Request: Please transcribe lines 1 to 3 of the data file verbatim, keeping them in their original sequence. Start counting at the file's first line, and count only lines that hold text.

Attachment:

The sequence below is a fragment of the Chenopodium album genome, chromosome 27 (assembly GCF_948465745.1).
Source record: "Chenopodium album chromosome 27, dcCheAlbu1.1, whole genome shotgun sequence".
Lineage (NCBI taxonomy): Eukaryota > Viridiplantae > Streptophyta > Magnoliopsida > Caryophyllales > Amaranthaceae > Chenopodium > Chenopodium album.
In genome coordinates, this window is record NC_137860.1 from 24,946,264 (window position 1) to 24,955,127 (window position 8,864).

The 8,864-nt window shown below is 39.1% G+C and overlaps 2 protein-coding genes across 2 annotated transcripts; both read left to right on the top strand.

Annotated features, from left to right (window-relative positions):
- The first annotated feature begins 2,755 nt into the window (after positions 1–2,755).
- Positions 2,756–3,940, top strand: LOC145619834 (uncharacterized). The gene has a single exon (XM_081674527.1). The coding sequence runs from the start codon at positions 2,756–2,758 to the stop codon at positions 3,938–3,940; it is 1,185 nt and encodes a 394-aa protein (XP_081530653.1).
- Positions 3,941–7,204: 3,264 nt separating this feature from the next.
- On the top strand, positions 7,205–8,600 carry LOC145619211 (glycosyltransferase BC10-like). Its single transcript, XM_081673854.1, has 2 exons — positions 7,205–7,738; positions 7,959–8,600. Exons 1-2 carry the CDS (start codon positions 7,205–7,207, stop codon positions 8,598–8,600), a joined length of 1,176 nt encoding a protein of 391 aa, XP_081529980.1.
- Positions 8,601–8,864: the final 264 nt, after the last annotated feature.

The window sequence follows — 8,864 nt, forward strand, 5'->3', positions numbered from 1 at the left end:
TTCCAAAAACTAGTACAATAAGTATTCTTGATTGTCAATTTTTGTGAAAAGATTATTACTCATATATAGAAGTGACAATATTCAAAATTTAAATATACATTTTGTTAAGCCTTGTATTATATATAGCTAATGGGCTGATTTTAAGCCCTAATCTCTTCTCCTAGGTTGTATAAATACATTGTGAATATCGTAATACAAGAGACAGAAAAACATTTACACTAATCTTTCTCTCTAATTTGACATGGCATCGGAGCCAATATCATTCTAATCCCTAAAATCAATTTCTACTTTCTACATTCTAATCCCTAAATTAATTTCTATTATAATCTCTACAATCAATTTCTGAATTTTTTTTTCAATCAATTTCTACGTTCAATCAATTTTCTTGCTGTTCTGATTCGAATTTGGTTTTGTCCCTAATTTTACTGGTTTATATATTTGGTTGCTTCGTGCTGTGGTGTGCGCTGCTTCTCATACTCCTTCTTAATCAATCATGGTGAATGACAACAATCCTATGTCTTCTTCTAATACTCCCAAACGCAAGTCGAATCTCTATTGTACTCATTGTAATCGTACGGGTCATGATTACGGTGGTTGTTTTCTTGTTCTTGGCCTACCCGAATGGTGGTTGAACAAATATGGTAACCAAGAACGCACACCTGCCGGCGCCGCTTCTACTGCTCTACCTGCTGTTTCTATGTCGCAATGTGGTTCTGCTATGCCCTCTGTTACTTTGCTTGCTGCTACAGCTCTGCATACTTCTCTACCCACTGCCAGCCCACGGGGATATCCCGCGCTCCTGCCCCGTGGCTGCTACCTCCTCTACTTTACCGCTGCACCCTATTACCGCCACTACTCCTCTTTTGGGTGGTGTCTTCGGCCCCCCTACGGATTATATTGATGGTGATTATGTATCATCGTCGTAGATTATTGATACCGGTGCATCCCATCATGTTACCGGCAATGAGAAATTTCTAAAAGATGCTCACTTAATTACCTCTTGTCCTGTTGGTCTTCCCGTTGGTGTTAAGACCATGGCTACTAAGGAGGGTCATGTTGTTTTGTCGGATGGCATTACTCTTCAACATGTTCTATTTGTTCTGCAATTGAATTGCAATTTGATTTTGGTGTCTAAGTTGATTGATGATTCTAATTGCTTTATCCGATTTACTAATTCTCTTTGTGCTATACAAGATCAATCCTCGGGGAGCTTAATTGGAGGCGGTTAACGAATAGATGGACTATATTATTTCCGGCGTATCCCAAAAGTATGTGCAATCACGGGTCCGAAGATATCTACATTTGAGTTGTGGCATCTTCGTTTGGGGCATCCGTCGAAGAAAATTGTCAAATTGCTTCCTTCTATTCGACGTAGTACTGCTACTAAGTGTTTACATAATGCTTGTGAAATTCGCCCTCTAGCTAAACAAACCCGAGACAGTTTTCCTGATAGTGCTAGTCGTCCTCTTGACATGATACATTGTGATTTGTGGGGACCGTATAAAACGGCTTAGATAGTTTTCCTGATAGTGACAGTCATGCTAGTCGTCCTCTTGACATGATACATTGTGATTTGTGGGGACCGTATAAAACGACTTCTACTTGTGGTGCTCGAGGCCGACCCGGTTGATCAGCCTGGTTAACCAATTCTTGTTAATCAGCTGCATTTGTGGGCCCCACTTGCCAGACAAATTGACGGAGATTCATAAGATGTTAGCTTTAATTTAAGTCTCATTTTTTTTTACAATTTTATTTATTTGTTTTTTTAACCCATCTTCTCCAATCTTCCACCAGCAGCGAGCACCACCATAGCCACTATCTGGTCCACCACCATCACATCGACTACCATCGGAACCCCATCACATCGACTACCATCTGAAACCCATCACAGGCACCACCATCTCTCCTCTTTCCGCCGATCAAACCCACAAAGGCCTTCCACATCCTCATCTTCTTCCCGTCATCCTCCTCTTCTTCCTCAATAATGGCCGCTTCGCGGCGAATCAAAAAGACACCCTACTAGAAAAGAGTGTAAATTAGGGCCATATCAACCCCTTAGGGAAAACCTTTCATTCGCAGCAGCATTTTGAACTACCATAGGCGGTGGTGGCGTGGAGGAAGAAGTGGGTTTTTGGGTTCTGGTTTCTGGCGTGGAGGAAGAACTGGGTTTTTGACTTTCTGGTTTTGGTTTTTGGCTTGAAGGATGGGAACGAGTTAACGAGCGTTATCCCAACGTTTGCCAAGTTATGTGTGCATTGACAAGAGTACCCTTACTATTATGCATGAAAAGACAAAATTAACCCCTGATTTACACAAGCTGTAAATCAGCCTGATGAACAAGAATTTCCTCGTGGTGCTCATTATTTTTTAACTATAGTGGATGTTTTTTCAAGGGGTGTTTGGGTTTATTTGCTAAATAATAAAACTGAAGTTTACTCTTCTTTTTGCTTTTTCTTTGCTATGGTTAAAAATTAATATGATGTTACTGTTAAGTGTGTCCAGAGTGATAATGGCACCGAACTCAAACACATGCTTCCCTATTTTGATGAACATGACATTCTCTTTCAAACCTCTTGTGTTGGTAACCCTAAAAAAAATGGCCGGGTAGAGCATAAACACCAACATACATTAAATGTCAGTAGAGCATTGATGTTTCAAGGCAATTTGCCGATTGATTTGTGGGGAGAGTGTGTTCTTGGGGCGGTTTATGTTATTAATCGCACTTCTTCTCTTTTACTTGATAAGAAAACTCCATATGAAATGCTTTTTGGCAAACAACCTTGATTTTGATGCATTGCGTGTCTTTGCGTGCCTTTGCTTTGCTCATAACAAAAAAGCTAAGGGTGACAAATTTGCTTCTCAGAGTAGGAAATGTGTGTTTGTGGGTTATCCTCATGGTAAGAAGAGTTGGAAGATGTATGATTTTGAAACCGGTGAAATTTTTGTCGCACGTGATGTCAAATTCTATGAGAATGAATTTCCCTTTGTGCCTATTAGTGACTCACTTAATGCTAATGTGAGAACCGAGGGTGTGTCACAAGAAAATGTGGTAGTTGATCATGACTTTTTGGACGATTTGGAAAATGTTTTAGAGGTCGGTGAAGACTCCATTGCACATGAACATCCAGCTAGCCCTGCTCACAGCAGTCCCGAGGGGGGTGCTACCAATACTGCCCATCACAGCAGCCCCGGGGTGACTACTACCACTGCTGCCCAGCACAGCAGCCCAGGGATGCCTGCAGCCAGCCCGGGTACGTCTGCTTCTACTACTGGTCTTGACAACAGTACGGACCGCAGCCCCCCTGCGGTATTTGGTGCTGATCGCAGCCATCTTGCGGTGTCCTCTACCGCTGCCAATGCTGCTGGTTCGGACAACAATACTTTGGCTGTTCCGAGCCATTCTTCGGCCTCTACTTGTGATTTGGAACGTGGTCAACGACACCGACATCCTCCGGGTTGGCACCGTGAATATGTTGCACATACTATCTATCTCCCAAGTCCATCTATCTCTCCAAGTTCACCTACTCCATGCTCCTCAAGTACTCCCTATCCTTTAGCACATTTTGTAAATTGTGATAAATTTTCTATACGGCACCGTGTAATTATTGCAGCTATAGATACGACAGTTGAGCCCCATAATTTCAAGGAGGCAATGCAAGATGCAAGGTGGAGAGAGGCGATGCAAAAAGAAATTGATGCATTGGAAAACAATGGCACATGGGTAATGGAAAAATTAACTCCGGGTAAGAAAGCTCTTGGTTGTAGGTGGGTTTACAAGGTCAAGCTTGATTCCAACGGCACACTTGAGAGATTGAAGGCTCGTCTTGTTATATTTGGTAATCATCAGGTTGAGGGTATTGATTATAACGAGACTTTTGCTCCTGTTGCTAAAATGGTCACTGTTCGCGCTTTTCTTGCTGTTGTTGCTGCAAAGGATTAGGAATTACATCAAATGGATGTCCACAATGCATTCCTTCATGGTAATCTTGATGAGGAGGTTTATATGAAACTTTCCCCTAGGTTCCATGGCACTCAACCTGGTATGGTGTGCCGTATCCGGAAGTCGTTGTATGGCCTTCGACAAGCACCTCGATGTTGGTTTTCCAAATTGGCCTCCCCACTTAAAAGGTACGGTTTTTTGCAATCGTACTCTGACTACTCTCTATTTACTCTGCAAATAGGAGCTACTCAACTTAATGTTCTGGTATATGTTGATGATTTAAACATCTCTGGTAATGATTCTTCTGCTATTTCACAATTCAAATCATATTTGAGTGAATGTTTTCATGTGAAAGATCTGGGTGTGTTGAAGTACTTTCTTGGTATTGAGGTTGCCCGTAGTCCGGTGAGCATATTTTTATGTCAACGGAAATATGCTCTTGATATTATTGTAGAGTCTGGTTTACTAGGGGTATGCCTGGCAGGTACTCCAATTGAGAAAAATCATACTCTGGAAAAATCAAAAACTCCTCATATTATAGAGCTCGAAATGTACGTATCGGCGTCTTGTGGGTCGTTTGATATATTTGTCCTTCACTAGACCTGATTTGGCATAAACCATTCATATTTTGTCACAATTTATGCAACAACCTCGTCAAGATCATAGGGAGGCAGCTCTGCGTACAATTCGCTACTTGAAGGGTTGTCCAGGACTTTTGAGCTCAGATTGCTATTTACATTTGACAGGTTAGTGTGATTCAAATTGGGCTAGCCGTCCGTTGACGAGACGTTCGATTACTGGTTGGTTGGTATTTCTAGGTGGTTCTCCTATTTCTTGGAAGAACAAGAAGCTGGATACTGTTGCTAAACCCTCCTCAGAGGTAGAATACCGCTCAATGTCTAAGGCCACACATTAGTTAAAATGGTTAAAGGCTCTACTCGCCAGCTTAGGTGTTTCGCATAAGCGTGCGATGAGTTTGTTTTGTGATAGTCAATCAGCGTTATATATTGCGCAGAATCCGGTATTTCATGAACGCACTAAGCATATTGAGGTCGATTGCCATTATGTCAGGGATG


The sequence below is a fragment of the Chenopodium album genome, chromosome 27 (assembly GCF_948465745.1).
Source record: "Chenopodium album chromosome 27, dcCheAlbu1.1, whole genome shotgun sequence".
Lineage (NCBI taxonomy): Eukaryota > Viridiplantae > Streptophyta > Magnoliopsida > Caryophyllales > Amaranthaceae > Chenopodium > Chenopodium album.